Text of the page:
Sunday, October 31, 2010
24 is a bad number for Yao and Rockets
By J.A. Adande
HOUSTON -- The math isn’t working for the Houston Rockets. Instead of finding components that add up to victories, they are divided into two styles: up-tempo perimeter and halfcourt low-post. Then there are the fractions. The Rockets are taking advantage of Yao Ming for perhaps a quarter of the time he’s available to play, which is only a half a game.
The result is an 0-3 record.
“We have a lot of problems still,” Yao said after the Rockets lost to the Nuggets, 107-94, on Saturday night. “Defense, offense, everything. Hopefully we can do over training camp again.”
That wry sense of humor even in dark moments is the one thing that hasn’t changed about Yao. After coming back from foot surgery that kept him out the entire 2009-10 season he is slower than his previous incarnation. Smaller opponents routinely get to rebounds before he can. The Rockets’ medical staff has placed him under 24-minutes-per-game restrictions. And his teammates no longer view him as a primary option.
That explains how reserve Chase Budinger could wind up with nearly as many field goal attempts (nine) in 18 ˝ minutes as Yao (10) in 22 ˝. It’s one of the reasons the Nuggets outscored the Rockets 35-25 in the fourth quarter. And it’s a critical issue the Rockets must resolve.
Right now they’re better as a perimeter-oriented team, taking advantage of quick point guard Aaron Brooks and prolific shooting guard Kevin Martin. But name a perimeter-oriented team that’s won a championship. This perimeter-oriented Rockets team hasn’t even won a game so far.
The Rockets did win 42 without a single minute from Yao last season, and Brooks flourished, averaging 19.6 points per game en route to winning the Most Improved Player award. Yao sounded a little guilty when he said, “They played without me one year, they played great. They played a totally different style.”
It still didn’t get them to the playoffs. And keep in mind, for all of the Rockets’ surprising ability to push the Lakers to seven games after Yao went down in the 2009 playoffs, the only road game they won in that series came with Yao on the court. If we are to take the Rockets seriously, they need to get serious about Yao.
“We sort of forgot about him in the second half,” Shane Battier said. “We need to understand how we need to work him when he is in the game.”
Eight of Yao’s 14 points came in the first half. The Rockets can go three or four possessions without hitting him in the low post. Sometimes when they do pass to him the intention is right but the method’s wrong. Rockets coach Rick Adelman doesn’t want them slowly dumping the ball in to him when he’s stationary. It allows the defense to set up around him. He wants the ball moving from one side of the court to the other, then finding Yao in motion.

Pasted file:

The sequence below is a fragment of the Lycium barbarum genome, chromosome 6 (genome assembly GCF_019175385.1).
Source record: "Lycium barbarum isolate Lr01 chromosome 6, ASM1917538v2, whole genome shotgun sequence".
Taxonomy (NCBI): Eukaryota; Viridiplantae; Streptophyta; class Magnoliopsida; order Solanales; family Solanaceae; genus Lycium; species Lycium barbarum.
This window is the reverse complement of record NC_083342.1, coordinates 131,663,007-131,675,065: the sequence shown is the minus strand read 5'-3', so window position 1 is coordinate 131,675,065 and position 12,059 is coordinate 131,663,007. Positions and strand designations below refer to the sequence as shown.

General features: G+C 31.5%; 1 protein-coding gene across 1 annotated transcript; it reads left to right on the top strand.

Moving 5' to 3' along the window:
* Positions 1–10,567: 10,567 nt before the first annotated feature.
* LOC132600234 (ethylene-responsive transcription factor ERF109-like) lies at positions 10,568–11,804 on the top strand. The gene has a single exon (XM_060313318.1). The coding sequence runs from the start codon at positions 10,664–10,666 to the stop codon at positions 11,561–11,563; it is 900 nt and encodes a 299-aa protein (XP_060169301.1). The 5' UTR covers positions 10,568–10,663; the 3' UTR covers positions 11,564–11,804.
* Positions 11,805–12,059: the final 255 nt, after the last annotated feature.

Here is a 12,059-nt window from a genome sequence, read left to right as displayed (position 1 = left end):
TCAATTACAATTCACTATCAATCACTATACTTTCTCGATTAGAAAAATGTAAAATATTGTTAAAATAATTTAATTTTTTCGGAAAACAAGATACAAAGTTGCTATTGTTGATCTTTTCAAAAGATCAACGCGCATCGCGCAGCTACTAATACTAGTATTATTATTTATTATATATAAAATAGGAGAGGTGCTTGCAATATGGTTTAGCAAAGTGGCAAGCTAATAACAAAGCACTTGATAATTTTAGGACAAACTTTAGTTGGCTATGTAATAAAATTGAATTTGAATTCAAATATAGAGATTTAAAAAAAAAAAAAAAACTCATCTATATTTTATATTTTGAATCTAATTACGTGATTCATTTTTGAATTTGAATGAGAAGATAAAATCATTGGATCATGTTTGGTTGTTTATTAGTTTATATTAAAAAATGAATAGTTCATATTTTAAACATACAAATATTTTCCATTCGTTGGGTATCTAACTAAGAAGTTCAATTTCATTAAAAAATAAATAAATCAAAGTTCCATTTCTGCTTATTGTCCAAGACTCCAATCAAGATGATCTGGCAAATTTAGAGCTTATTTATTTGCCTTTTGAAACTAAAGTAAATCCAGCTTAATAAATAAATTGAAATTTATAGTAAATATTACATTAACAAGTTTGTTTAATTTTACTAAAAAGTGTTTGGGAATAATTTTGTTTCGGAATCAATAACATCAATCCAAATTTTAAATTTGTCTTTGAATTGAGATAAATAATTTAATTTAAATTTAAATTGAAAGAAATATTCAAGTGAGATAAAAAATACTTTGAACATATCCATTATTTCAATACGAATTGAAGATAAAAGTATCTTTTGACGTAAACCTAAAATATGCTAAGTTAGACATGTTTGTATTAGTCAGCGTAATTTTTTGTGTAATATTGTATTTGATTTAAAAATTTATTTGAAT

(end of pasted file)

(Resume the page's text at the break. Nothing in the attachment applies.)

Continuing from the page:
It’s not that easy for the team to switch mindsets and go from launching quick, almost indefensible shots, to setting up for Yao. And it’s hard for his teammates to adjust to his presence with his playing time limited.
Yao said his foot has been “no problem” and that his routine of stretching and riding a stationary bicycle when he isn’t in the game allows him to stay loose and adjust quickly when he returns.
“It’s more difficult for coach, not for me,” Yao said.
How to divide those precious 24 minutes?
Adelman started him Saturday and played him the first 6:09. Yao played for a seven-minute stretch in the second quarter, than sat out at the beginning of the third, entering after 4 ˝ minutes. Adelman chose to keep him out for the first 7 ˝ minutes of the fourth quarter, gambling that the Rockets wouldn’t fall too far behind without him or his return wouldn’t be too disruptive. He lost.
You can tell Adelman’s already frustrated by constant questions about the minute-managing.
“I don’t have an answer for Yao’s minutes,” he said, cutting in before a reporter finished asking. “They tell me how many minutes he has to play. ... it’s only been two games. I’m trying to figure it out.
“I was trying to stay close and put him in at the end of the game. One thing, our guys, they’ve got to get used to the fact that he’s in the game and try to go to him and see what kind of presence he’d make at the other end.”
The Lakers’ Pau Gasol couldn’t help but notice the presence of the 7-foot-6 Yao on opening night.
“It’s not a guy like that in the entire world,” Gasol said.
He’s someone opponents have to account for, but the Rockets make it easier if he’s not playing and/or they’re not using him.
“I think playing only 24 minutes a game, he’s probably not going to be the first priority,” Denver coach George Karl said. “Maybe the third priority, something like that. They play with great speed. Their quickness and speed, they try to get it into every possession if they can. The Yao factor slows that down a little. I think Luis Scola’s a great secondary guy. He’s good with Yao, he’s good with Martin and Brooks.”
As if on cue, Scola had 28 points and 10 rebounds Saturday. So the Rockets do have him to serve as a bridge between their styles. But Brooks and Martin have the ball in their hands the most, and it’s still uncertain how they’ll adjust to having the big man back.
“I don’t know,” Brooks said. “I really don’t know. I don’t know. I can’t call it. I don’t know if there’s a problem or what’s going on right now. I don’t know.”
Doesn’t sound like the coach has any solutions either at the moment.
“One thing I’ve been struggling with, who’s going to be on the court when he’s on the court?” Adelman said. “We’re almost to the point where we’ve got to have certain people on the court with him to take advantage him. We’re a work in progress right now.”
The simple math has turned into complex calculus. The schedule won’t wait for them to figure it out.